Natalizumab (Tysabri) is already licensed to treat highly active relapsing MS. It's been trialled for people with progressive MS.
- Current phase of trial:
- Phase 2/3.
Find out more about natalizumab
How does natalizumab work?
Natalizumab is an antibody, just like those found in the immune system (where antibodies help fight infection). By attaching itself to receptors on the outside of certain immune cells, natalizumab prevents these cells from leaving the bloodstream and entering the brain and spinal cord. This stops them from causing damage and inflammation in MS.
How is natalizumab taken?
Natalizumab is an intravenous infusion.
ASCEND - phase 3 trial in secondary progressive MS
The ASCEND trial involved 890 people with secondary progressive MS and tested if natalizumab can slow accumulation of disability in secondary progressive MS. Disability was measured using the Expanded Disability Status Scale, which mainly focuses on walking. Researchers also measured arm and hand function using the 9-Hole Peg Test.
The company behind this trial (Biogen) announced that the drug had failed to meet its main endpoint in October 2015. Although the treatment had no effect on walking, it was found to significantly improve arm and hand function.
In April 2017 long term study results were announced. 566 people were followed up in an open-label study for up to three years after the trial had ended. Natalizumab was found to slow disability progression in people with advanced secondary progressive MS.
NAPMS - phase 2 trial in progressive MS
The NAPMS trial involved 24 people with progressive MS. Researchers measured the amount of inflammation using a biomarker found in the spinal fluid of people with MS. They found that people taking Tysabri had reduced levels of this biomarker compared with those taking placebo.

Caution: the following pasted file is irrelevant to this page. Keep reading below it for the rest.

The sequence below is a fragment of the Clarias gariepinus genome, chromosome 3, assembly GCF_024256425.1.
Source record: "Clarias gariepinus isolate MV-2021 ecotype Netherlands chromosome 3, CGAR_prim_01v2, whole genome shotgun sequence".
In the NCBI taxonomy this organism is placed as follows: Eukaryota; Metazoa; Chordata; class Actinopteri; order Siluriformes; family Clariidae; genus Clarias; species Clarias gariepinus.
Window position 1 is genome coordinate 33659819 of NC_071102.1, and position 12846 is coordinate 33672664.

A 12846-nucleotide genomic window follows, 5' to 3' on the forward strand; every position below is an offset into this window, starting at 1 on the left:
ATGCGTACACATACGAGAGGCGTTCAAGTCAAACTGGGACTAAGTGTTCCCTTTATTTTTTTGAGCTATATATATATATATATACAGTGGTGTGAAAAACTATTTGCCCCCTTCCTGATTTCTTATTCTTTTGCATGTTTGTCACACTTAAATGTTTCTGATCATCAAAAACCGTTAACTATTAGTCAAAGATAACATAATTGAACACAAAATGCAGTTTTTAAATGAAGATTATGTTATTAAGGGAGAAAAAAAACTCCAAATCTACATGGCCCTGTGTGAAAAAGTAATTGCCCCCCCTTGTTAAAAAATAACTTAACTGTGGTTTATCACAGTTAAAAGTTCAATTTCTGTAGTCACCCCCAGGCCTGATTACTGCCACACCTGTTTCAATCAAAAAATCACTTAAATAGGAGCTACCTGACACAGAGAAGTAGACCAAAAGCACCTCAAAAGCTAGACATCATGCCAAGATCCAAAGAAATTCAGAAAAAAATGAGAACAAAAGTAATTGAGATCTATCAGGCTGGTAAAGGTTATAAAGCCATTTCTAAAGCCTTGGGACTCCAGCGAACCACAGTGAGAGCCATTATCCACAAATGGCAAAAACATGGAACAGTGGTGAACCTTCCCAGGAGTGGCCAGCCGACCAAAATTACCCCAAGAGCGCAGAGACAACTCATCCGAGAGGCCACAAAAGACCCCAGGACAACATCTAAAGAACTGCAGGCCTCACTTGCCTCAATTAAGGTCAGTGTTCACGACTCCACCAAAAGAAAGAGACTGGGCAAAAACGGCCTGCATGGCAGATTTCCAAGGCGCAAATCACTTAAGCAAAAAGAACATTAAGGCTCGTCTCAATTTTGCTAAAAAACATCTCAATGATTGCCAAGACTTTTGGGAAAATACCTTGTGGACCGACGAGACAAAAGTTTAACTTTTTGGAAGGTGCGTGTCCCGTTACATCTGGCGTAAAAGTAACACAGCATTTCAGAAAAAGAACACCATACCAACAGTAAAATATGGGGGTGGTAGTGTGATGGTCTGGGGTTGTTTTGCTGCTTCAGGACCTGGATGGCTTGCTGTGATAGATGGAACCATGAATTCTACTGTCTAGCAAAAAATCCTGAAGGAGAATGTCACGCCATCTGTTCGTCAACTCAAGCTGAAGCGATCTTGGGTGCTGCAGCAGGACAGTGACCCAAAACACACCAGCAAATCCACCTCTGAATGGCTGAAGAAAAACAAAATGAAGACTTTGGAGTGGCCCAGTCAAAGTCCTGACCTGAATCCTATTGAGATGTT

They concluded that Tysabri could be reducing inflammation in progressive MS.
What are the side effects of natalizumab?
Most people taking natalizumab tolerate it well, but there can be side effects – including a very rare, but potentially fatal infection called PML.
Common side effects
Common side effects include joint pain, fever, tiredness, a runny or blocked nose, sore throat, feeling or being sick, headache or dizziness.
Infusion related side effects
During the infusion of natalizumab, and up to an hour afterwards, some people shiver, or feel sick or dizzy. Around one in 25 people who take natalizumab have a more serious allergic reaction to taking it, either during the infusion or in the hour following. In addition, people might have skin reactions to the infusion.
PML (progressive multifocal leukoencephalopathy) is caused by a viral infection in the brain. It can cause severe neurological symptoms, which may at first be mistaken for MS relapses. But the symptoms rapidly worsen and may lead to death or disability. Several people treated with natalizumab have died because of PML.
Analysis of the number of cases of PML suggests that the overall risk is about 1 in every 500 people treated with natalizumab.
Any hospital prescribing natalizumab must ensure that everyone – professionals and patients – is aware of the risks, the early signs of PML to look out for and what to do if they notice these signs.
There are some factors that are known to increase your risk of developing PML. Your neurologist should talk to you about those risk factors and how they affect you.
How does natalizumab compare with other therapies?
Natalizumab hasn’t yet been directly compared with other therapies for progressive MS.
When will natalizumab be available?
Natalizumab (Tysabri) is licensed to treat active relapsing MS, but right now the data is not strong enough for progressive MS. Phase 3 trials would need to show the benefits of natalizumab in progressive MS before it can be licensed.